NIO was one of the market's biggest losers today, losing 5.7% of its value and underperforming the S&P500 and Dow Industrial composite indices by 5.2% and 5.5% respectively. The large-cap Consumer Cyclical company ended the day at $9.87, closing in on its 52 week high low of $8.38 Over the last 12 months, NIO is down -74.8%, and has underperformed the S&P 500 by 59.4%. The stock has an average analyst rating of None.
NIO does not publish its forward or trailing price to earnings (P/E) ratio because the stock has negative forward and trailing earnings per share (Eps) values at $-0.46 and $-0.7 respectively. Since P/E ratios are share price divided by earnings per share, NIO has a negative P/E ratio, which is not meaningful besides the fact that it indicates the company is not currently profitable.
When it comes to new businesses -- especially those operating within the technology sector -- investors are often willing to overlook prolonged periods of negative earnings and inflated valuations. But not so in the Consumer Cyclical sector, which has an average P/E ratio of 24.11. If NIO cannot improve its earnings picture soon, it's unlikely that investors will stay onboard -- unless there are other factors in favor of the business's outlook.
We can also understand a stock's valuation by looking at its Price to Book (P/B) Ratio, which is its share price divided by its book value per share. The book value refers to the present value of the company if it were liquidated today. NIO's P/B ratio of 0.6 indicates that the market value of the company is less than its market value, which indicates the company is potentially undervalued.
To understand NIO's business, and therefore its attractiveness as a potential investment, we must analyze its margins in two steps. First, we look at its gross margins, which take into account only the direct cost of providing the product or service to the customer. This enables us to determine whether the company benefits from an advantageous market position:
|Date Reported||Revenue ($)||Cost of Revenue ($)||Gross Margins (%)||YoY Growth (%)|
- Average gross margins: 2.5 %
- Average gross margins growth rate: 14.3 %
- Coefficient of variability (lower numbers indicate more stability): 627.9 %
Next, we consider the NIO's operating margins, which take into account overhead. This tells us whether the company's business model is fundamentally profitable or not:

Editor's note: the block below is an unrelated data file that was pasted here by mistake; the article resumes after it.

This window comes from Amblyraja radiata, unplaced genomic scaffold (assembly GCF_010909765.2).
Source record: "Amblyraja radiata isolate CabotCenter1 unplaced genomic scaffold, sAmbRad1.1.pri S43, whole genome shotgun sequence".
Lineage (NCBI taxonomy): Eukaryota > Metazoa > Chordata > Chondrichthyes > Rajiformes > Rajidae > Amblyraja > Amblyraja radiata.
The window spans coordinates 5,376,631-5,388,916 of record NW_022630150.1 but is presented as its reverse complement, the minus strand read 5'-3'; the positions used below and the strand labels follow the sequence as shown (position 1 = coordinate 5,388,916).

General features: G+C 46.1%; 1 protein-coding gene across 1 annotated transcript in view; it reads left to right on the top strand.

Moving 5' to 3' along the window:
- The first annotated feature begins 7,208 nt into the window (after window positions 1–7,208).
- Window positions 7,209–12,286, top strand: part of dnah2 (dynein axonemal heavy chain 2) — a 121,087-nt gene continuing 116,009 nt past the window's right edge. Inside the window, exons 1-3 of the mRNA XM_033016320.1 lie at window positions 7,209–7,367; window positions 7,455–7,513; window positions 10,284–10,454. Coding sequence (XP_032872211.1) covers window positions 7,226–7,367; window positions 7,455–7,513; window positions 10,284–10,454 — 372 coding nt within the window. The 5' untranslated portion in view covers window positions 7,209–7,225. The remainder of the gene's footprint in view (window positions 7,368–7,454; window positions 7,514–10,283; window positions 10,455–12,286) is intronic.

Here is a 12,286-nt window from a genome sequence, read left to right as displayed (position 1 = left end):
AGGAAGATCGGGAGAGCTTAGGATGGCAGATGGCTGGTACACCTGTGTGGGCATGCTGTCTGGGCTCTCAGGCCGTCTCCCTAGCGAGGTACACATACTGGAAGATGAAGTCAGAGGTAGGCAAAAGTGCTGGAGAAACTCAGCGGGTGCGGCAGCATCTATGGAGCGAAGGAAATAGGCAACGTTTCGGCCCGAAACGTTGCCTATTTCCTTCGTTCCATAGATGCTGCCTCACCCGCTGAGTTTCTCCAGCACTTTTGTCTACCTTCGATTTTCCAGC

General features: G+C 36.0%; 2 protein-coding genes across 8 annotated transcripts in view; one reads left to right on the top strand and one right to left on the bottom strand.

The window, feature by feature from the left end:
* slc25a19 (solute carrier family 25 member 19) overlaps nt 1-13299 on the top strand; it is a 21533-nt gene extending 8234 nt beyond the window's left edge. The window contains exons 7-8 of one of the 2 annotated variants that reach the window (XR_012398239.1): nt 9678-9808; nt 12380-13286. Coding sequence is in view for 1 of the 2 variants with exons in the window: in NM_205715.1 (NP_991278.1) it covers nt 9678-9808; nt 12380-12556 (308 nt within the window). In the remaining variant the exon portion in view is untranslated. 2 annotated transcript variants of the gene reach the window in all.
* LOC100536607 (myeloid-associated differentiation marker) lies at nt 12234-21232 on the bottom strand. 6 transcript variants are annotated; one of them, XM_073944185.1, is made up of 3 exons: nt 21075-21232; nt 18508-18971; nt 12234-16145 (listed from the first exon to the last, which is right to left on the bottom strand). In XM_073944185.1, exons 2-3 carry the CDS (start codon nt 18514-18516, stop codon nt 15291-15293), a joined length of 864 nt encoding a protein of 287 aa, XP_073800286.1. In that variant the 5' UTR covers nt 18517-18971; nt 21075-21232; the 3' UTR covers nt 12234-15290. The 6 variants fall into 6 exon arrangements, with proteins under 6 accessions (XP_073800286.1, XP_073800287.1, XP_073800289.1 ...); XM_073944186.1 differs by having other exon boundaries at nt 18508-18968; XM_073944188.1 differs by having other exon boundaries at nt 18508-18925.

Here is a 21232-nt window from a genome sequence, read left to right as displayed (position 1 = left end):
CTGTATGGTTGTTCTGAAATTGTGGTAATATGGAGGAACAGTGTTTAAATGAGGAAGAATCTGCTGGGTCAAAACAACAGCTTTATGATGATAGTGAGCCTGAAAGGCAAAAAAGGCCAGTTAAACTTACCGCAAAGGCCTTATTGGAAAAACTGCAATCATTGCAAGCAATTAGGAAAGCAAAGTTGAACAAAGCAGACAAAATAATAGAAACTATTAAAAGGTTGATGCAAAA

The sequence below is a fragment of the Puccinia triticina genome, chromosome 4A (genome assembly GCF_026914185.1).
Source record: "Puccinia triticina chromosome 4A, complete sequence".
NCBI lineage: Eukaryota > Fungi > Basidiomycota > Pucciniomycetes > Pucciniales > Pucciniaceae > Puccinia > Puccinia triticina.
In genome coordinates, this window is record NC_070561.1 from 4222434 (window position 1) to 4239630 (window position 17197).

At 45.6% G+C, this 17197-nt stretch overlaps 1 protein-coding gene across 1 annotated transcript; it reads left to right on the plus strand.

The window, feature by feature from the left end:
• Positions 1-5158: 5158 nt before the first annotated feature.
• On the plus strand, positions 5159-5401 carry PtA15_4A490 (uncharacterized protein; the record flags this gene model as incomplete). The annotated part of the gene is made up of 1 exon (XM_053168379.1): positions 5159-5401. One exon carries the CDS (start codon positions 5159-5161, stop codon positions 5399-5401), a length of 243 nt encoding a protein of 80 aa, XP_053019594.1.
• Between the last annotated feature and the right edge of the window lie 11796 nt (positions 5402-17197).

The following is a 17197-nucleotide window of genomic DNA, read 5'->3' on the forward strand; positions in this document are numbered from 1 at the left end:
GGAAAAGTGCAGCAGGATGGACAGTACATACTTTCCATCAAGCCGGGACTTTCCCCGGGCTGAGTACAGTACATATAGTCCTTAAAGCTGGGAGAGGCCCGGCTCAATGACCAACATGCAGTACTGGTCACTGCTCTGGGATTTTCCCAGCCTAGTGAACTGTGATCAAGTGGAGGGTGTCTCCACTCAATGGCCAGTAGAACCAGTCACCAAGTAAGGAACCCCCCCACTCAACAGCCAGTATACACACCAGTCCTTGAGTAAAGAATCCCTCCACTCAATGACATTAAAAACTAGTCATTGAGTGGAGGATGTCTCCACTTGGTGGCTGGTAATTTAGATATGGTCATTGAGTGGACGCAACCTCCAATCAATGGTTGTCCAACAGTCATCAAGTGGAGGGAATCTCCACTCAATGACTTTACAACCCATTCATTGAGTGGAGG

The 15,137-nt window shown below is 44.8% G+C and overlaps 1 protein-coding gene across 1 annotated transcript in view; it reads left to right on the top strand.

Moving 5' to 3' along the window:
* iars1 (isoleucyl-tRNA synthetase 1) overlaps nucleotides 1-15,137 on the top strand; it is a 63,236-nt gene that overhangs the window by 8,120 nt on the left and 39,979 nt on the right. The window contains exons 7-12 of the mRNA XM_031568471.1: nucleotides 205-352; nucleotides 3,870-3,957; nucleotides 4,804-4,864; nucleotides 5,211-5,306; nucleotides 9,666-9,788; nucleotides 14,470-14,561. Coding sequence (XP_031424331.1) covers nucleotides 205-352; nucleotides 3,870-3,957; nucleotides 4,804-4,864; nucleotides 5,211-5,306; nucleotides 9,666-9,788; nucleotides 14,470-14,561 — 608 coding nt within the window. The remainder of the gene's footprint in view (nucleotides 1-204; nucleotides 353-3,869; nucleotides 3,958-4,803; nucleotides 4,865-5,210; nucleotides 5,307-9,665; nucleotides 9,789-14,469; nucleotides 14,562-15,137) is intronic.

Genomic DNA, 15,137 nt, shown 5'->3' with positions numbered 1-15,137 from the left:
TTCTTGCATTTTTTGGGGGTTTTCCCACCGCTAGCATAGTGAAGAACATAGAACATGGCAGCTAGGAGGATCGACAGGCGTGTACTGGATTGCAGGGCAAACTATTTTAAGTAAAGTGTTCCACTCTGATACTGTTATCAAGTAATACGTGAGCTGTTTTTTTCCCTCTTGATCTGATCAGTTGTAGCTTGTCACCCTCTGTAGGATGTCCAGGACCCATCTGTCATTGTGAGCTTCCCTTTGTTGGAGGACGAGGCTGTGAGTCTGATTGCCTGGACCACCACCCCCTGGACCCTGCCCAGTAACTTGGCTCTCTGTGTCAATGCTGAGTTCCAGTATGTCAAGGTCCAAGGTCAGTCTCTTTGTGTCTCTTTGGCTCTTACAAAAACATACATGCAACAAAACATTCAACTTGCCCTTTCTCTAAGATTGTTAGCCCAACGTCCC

|Date Reported||Total Revenue ($)||Operating Expenses ($)||Operating Margins (%)||YoY Growth (%)|
- Average operating margins: -94.0 %
- Average operating margins growth rate: 54.3 %
- Coefficient of variability (lower numbers indicate more stability): 93.5 %
From the above, we can see that NIO is not a profitable business. While unprofitable businesses may provide shareholders with attractive short term returns, more conservative investors will prefer to wait until the business can reach a profit before committing.
Our final point of analysis is NIO's free cash flow. While earnings and margins are calculated on the basis of a company's delivered goods, they do not actually represent physical payments that flow into the coffers. The actually money that the company has -- minus its capital expenditures -- is reported as its free cash flow, which for NIO is as follows:
|Date Reported||Cash Flow from Operations ($)||Capital expenditures ($)||Free Cash Flow ($)||YoY Growth (%)|
- Average free cash flow: $-2,112,378,000.00
- Average free cash flow growth rate: -82.5 %
- Coefficient of variability (lower numbers indicating more stability): 104.4%
Free cash flow represents the money that NIO can use to either reinvest in the business or to reward its investors in the form of a dividend. Since the company's most recent cash flows are negative, it comes as no surprise that investors do not get a dividend.
NIO does not meet the traditional definition of a fairly valued company. Unless the company has strong qualitative factors in its favor, most value investors will probably prefer to avoid this stock.